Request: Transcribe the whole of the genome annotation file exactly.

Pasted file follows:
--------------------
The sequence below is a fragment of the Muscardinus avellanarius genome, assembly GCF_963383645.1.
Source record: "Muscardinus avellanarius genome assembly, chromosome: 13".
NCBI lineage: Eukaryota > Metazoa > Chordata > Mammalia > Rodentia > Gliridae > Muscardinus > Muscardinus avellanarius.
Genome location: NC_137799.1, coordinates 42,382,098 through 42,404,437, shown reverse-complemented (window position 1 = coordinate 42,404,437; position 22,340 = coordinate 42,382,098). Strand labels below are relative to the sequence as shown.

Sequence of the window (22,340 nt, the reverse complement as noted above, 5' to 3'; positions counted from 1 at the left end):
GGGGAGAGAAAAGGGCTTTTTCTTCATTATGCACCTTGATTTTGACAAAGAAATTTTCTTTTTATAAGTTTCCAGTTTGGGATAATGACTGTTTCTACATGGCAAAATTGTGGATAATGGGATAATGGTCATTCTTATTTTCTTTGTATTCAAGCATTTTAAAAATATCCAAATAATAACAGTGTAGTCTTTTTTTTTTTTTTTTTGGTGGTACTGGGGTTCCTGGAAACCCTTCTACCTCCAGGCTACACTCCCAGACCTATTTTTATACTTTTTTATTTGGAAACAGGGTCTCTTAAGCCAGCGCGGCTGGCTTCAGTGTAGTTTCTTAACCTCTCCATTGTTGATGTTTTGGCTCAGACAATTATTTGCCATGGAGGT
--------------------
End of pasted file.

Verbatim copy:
The sequence below is a fragment of the Muscardinus avellanarius genome, assembly GCF_963383645.1.
Source record: "Muscardinus avellanarius genome assembly, chromosome: 13".
NCBI lineage: Eukaryota > Metazoa > Chordata > Mammalia > Rodentia > Gliridae > Muscardinus > Muscardinus avellanarius.
Genome location: NC_137799.1, coordinates 42,382,098 through 42,404,437, shown reverse-complemented (window position 1 = coordinate 42,404,437; position 22,340 = coordinate 42,382,098). Strand labels below are relative to the sequence as shown.

Sequence of the window (22,340 nt, the reverse complement as noted above, 5' to 3'; positions counted from 1 at the left end):
GGGGAGAGAAAAGGGCTTTTTCTTCATTATGCACCTTGATTTTGACAAAGAAATTTTCTTTTTATAAGTTTCCAGTTTGGGATAATGACTGTTTCTACATGGCAAAATTGTGGATAATGGGATAATGGTCATTCTTATTTTCTTTGTATTCAAGCATTTTAAAAATATCCAAATAATAACAGTGTAGTCTTTTTTTTTTTTTTTTTGGTGGTACTGGGGTTCCTGGAAACCCTTCTACCTCCAGGCTACACTCCCAGACCTATTTTTATACTTTTTTATTTGGAAACAGGGTCTCTTAAGCCAGCGCGGCTGGCTTCAGTGTAGTTTCTTAACCTCTCCATTGTTGATGTTTTGGCTCAGACAATTATTTGCCATGGAGGT